Why Should I Get a Bachelor of Science in Nursing?

Why nurses need a BSN

To become an RN, a nurse has a few options. Diploma programs, which are rare in this era, can allow you the right to take the NCLEX exams. However, the most common way to become an RN is to pursue an Associate Degree of Science in Nursing. This degree, or ADN, has many benefits. It doesn’t take as long as more advanced degrees. It doesn’t require intensive college classes, such as the arts and sciences. It usually only takes two years. Some schools even offer part-time, night-time, and flexible hours to get your ADN.

[Explore your career options with online nursing degrees and certificates.]

So why bother with getting a Bachelor of Science in Nursing, or BSN? Actually, nurses have many reasons for pursuing this degree. ADNs usually get paid less, are not in supervisory positions, and may feel they are passed over for promotions. Fortunately, the explosion of online degree programs makes it easier than ever to pursue your BSN. Here are just a few reasons why you may want to consider it.

Increased Pay and Employment Opportunities

The nursing field in general has an excellent career outlook due to the increase of people with access to health care and the aging population, no matter what degree you get. One of the primary reasons to pursue your BSN, however, may be for an increase in pay. Although ADNs and BSNs are both registered nurses, BSNs are often paid more.

An ADN who works as a bedside RN, for example, can average between $20.01 and $35.30 per hour. While a BSN in the same role could earn $20.80 to $38.08. Although these numbers are averages, they demonstrate the increased earning power of the BSN.

Also, research studies have shown that patients fare better when their nurses have a four-year degree as opposed to a two-year degree. As a result, hospitals are encouraging nurses to get their BSN within 10 years of registering as a nurse. While the difference between the two degrees is similar now, the BSN may become the only type of nurse that can get a job, get the higher pay, and apply for supervisory roles.

Increased Supervisory Roles

The ADN curriculum teaches the basics of nursing care, but the BSN degree is designed for nurses who are interested in supervisory roles or those who want to pursue advanced practice degrees.

Advanced classes translate directly into the types of jobs that BSNs can get that are relatively closed to ADNs. Although ADNs can be charge nurses, they are usually not unit managers. To become management, you need to have a four-year degree for consideration.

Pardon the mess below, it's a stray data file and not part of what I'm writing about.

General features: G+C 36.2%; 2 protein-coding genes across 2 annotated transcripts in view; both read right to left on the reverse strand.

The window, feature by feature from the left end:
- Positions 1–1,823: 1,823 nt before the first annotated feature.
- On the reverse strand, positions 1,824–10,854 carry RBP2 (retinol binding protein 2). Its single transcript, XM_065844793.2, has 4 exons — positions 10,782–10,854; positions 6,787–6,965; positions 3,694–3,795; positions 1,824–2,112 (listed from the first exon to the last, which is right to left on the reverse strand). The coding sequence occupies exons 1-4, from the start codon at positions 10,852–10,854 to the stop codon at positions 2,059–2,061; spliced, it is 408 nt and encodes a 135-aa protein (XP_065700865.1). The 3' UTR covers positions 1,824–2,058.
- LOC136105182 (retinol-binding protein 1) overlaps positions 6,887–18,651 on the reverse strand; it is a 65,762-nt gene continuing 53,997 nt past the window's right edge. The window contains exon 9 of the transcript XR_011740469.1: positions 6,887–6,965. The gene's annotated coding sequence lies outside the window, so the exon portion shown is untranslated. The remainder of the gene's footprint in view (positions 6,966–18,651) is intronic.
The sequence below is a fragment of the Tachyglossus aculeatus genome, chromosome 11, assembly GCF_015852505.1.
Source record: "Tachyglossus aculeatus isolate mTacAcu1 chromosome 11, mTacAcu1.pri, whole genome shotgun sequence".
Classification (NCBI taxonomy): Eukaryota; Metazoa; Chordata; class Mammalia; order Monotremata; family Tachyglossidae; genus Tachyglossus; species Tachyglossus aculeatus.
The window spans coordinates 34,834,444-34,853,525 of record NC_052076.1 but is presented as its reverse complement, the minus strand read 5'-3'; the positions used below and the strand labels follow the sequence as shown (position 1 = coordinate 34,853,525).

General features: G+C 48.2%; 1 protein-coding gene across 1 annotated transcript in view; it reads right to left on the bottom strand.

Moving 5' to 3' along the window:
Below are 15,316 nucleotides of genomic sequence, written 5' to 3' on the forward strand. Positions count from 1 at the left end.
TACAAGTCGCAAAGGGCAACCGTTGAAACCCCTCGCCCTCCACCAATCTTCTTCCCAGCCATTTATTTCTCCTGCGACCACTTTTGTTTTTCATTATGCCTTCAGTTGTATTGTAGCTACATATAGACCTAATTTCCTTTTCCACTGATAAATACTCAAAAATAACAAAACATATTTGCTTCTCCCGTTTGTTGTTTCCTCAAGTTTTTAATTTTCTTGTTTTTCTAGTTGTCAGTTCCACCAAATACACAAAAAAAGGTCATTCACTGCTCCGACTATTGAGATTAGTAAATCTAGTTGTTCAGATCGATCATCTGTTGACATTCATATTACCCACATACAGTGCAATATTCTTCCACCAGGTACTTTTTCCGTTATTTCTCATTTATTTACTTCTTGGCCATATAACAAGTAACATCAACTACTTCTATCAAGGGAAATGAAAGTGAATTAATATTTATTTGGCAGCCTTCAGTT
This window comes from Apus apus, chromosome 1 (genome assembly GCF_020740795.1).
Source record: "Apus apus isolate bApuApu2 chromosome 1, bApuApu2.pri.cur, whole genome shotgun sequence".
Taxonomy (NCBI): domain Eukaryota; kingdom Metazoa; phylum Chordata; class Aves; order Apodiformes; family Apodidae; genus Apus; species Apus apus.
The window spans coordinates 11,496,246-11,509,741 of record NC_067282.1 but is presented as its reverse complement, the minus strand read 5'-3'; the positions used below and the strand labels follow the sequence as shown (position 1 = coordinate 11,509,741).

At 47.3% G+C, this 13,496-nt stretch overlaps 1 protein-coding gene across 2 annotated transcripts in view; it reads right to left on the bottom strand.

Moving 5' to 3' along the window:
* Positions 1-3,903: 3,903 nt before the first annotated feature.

Option for APRN Advancement

For those who entered the nursing profession looking to become a nurse practitioner, the need for a BSN is vital. Although it is possible to take classes that span RN to MSN, they are usually very expensive and still run through the BSN track.

Many of the advance practice positions are attractive to nurses, but nurse practitioner is not the only option. With your BSN, you can also begin to pursue a career as a nurse midwife, a nurse anesthetist, an informatics nurse, a forensic nurse, or a clinical nurse specialist.

Flexible Learning With Online Programs

Many nurses who pursue an ADN do so because it is the quickest way to becoming a reigistered nurse. These programs have benefits but are not always the best in the long run. Once you decide that you want to pursue your BSN, the RN-to-BSN track is one of the most popular online programs in the country. With your RN, the need for clinical work decreases, and you are able to do more class work. This works out well with the online paradigm, which is what makes online learning so popular among nurses who are looking to advance their career while continuing to work.

Helps You Stay in the Nursing Profession

Even if you are not interested in earning a master of science in nursing or becoming management, you may still want to pursue your BSN. Advancement is usually very important to nurses. It is difficult to work the bedside for 10 years and never get to the supervisory role.

Many nurses burn out at the bedside and decide to leave the profession. This is bad for nursing because it means that trained nurses are leaving. Patients will suffer from the lack of experience, and your coworkers will suffer from not having you as a leader. When you pursue your BSN, you give yourself the opportunity to get away from the bedside, yet still stay a member of the profession and share your expertise with your nursing staff who can then take better care of their patients—everyone wins!

In the end, there are many benefits to getting your BSN; for the advancement it allows it can’t be beat.


Getting a BSN in nursing.Lynda Lampert, RN, has been a nurse for eight years.  After working at the bedside, she decided to pursue her dream of writing for a living.  She has been a freelancer for five years, and has been published in many nursing and health outlets, including allnurses.com, Scrubs Magazine, and Mighty Nurse.  You can contact her via her website at Lynda Lampert — Freelance Medical Writer.


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